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Clin Exp Metastasis. 2009;26(7):599-610. doi: 10.1007/s10585-009-9259-6. Epub 2009 Apr 11.

Establishment and characterization of a new highly metastatic human osteosarcoma cell line.

Author information

1
The Children's Hospital and Key Laboratory of Diagnostic Medicine Designated by the Ministry of Education of China, Chongqing Medical University, 400016, Chongqing, China.

Abstract

Osteosarcoma is the most common primary malignancy of bone in children and young adults. There is a paucity of tumorigenic and highly metastatic human osteosarcoma cell lines that have not been further transformed by exogenous means. Here we establish and characterize a highly metastatic human osteosarcoma cell line that is derived from a poorly metastatic MG63 line through serial passage in nude mice via intratibial injections. The occasional pulmonary metastases developed from MG63 were harvested and repassaged in mice until a highly metastatic subline (MG63.2) was established. The parental MG63 and highly metastatic MG63.2 cells were further characterized in vitro and in vivo. MG63.2 cells demonstrated increased cell migration and invasion compared to the parental MG63 cells. Conversely, cell adhesion was significantly greater in MG63 cells when compared to the MG63.2 cells. MG63.2 cells grew at a slightly slower rate than that of the parental cells. When injected into nude mice, MG63.2 cells had a greater than 200-fold increase in developing pulmonary metastases compared to the parental MG63 cells. MG63.2 cells also formed larger primary tumors when compared to the parental MG63 cells. Further analysis revealed that ezrin expression was up-regulated in the metastatic MG63.2 cells. Interestingly, expressions of MMP-2 and MMP-9 were down-regulated, and expression of TIMP-2 was up-regulated in the MG63.2 cells. Taken together, we have established and characterized a highly metastatic human osteosarcoma cell line that should serve as a valuable tool for future investigations on the pathogenesis, metastasis, and potential treatments of human osteosarcoma.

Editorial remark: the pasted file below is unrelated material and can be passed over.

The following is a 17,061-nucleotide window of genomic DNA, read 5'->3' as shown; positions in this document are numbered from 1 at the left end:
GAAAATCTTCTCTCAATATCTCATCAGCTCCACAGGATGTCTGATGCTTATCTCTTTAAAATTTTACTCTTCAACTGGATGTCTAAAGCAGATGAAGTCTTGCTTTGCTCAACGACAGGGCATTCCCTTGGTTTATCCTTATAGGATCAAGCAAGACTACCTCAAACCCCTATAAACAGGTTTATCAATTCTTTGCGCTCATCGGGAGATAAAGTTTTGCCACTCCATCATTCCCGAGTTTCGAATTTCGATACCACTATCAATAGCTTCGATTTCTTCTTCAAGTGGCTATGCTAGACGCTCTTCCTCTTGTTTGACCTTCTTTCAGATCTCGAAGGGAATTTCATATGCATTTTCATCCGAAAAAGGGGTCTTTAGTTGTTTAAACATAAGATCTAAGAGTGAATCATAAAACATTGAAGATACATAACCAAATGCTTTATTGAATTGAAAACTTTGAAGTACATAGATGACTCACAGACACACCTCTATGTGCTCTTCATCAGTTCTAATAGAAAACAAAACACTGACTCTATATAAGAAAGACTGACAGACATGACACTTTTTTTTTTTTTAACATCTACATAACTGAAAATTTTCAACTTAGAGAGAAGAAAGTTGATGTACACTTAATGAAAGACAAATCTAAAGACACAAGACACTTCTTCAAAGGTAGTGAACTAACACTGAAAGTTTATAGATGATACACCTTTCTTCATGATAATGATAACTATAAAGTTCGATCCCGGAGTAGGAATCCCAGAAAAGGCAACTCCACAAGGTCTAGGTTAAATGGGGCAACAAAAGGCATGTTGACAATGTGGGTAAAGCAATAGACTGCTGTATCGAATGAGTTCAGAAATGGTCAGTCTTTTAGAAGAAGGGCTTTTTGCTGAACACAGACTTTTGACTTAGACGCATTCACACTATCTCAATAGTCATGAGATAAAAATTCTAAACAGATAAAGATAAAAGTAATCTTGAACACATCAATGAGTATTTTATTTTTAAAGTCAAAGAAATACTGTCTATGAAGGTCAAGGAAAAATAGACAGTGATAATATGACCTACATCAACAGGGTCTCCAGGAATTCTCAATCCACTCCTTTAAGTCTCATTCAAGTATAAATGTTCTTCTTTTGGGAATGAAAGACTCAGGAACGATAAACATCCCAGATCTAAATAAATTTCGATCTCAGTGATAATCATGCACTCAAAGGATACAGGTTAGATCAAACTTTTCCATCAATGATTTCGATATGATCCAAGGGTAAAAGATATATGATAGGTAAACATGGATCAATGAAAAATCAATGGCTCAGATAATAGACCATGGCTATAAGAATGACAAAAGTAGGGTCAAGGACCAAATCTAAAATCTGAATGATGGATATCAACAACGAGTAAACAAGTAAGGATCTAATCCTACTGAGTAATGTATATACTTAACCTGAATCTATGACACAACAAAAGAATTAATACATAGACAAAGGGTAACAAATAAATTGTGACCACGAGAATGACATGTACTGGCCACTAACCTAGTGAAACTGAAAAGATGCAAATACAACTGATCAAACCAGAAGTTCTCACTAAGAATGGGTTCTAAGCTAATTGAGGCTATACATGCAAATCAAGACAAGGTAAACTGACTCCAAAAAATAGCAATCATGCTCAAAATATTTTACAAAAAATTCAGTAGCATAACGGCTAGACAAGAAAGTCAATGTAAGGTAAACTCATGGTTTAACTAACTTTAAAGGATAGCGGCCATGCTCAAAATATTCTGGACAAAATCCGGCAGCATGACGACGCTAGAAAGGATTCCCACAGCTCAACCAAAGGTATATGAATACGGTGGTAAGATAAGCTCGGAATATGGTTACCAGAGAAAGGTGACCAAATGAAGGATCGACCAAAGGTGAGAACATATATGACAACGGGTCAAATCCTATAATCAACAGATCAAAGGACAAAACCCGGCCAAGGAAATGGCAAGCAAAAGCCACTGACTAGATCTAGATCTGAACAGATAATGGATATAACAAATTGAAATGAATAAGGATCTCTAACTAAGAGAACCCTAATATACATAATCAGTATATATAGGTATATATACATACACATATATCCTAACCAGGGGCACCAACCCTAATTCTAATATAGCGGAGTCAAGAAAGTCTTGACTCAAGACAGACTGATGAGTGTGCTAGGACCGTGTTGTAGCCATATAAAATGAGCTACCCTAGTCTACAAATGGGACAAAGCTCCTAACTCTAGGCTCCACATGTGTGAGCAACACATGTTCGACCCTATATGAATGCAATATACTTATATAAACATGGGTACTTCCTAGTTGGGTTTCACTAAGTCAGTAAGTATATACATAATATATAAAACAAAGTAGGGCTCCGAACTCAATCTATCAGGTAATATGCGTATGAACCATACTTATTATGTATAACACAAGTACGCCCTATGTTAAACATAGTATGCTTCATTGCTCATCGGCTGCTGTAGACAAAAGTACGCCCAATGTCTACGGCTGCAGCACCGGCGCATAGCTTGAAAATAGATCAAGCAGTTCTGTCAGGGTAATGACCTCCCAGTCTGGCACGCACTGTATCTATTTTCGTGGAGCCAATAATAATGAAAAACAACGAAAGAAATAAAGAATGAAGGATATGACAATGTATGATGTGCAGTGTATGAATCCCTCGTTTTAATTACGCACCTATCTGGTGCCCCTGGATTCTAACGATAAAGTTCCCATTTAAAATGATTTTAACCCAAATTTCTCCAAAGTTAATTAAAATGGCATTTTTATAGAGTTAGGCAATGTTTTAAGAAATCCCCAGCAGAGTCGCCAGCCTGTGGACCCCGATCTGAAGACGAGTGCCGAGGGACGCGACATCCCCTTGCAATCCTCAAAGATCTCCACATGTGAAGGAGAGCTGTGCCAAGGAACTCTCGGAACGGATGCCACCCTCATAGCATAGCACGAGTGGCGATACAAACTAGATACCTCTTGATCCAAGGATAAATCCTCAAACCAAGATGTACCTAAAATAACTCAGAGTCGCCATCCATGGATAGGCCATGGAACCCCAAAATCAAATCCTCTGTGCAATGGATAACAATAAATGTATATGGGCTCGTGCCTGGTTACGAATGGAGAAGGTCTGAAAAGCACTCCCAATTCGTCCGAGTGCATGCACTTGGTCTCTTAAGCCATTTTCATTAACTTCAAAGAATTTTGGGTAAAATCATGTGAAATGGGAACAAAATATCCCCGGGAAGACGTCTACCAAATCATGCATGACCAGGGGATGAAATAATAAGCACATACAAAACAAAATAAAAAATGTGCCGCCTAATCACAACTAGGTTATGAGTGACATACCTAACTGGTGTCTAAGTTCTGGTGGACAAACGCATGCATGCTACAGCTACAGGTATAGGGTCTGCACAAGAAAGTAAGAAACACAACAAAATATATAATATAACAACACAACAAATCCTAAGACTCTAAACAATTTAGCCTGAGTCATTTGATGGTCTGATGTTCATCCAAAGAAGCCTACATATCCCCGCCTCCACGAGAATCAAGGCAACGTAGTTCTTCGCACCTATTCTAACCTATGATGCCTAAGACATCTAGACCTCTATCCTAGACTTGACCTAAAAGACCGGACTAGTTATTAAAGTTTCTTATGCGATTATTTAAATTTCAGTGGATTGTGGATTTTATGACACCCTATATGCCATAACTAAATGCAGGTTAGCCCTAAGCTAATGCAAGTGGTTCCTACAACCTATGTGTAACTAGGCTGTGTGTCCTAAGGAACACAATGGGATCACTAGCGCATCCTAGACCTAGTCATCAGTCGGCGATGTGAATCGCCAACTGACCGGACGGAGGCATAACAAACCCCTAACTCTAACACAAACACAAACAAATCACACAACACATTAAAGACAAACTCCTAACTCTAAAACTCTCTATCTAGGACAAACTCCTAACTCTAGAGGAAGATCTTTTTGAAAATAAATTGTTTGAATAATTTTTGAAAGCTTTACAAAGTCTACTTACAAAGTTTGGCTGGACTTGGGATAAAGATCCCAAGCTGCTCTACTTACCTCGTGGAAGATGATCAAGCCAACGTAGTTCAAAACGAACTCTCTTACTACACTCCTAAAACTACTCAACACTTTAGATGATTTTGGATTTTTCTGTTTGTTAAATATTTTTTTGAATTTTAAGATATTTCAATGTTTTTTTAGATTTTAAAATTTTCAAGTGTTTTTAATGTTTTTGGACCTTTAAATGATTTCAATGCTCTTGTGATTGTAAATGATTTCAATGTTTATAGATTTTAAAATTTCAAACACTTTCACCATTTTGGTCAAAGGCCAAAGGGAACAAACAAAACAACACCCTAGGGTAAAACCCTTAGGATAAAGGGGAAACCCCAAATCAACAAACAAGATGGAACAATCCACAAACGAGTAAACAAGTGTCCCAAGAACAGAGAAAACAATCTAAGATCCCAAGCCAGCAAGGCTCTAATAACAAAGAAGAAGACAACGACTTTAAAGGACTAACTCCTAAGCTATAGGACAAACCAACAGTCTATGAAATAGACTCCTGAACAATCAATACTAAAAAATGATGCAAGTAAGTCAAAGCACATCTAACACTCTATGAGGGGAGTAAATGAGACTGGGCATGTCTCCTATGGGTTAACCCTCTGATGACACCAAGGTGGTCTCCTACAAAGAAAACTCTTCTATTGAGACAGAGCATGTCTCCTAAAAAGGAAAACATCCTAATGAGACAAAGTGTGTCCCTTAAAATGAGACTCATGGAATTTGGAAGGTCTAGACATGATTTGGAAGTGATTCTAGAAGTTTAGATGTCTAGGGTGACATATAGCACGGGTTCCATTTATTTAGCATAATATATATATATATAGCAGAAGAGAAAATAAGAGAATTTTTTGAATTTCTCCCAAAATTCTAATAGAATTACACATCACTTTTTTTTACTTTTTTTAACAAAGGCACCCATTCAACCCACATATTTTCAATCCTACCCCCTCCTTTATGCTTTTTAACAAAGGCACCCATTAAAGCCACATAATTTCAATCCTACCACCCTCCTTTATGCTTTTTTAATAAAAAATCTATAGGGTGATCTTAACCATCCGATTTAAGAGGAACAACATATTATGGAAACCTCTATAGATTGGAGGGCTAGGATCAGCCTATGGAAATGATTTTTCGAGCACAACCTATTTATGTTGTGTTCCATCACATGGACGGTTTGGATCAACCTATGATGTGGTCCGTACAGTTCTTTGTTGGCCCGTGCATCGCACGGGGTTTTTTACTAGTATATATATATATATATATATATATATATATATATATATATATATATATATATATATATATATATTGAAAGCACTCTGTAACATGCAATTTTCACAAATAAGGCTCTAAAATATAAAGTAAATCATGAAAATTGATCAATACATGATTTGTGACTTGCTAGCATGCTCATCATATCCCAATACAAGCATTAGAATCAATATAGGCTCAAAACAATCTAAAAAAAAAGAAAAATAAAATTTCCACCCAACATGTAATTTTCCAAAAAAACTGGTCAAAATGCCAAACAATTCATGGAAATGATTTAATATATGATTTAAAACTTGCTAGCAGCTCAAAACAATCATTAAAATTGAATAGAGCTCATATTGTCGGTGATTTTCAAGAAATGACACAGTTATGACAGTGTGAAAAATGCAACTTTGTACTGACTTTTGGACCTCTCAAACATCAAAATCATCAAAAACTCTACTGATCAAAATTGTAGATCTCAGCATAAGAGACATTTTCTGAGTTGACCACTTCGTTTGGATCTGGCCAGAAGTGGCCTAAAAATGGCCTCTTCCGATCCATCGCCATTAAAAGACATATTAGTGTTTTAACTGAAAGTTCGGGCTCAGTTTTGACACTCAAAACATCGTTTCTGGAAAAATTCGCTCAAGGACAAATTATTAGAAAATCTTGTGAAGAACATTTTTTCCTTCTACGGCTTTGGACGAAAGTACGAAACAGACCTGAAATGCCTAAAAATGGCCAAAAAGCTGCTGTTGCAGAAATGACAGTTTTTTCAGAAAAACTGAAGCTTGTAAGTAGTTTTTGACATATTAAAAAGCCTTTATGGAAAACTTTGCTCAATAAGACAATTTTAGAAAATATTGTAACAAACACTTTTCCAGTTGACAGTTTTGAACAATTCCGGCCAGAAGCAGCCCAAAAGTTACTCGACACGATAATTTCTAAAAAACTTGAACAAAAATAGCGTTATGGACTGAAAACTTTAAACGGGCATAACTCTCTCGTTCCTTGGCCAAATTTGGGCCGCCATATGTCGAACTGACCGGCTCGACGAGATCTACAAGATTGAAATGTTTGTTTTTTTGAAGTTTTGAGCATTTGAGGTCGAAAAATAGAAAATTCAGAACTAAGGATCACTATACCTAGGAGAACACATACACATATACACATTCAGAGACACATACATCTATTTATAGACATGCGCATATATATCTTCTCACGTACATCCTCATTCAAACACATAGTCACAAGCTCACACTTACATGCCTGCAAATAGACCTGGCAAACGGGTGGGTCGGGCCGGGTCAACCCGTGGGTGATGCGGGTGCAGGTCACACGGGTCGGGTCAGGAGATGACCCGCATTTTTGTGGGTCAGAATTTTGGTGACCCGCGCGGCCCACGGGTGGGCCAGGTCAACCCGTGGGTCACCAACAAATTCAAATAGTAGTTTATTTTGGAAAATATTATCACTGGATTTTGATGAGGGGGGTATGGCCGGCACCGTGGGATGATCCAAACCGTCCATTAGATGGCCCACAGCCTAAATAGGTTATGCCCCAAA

PMID:
19363654
DOI:
10.1007/s10585-009-9259-6
[Indexed for MEDLINE]

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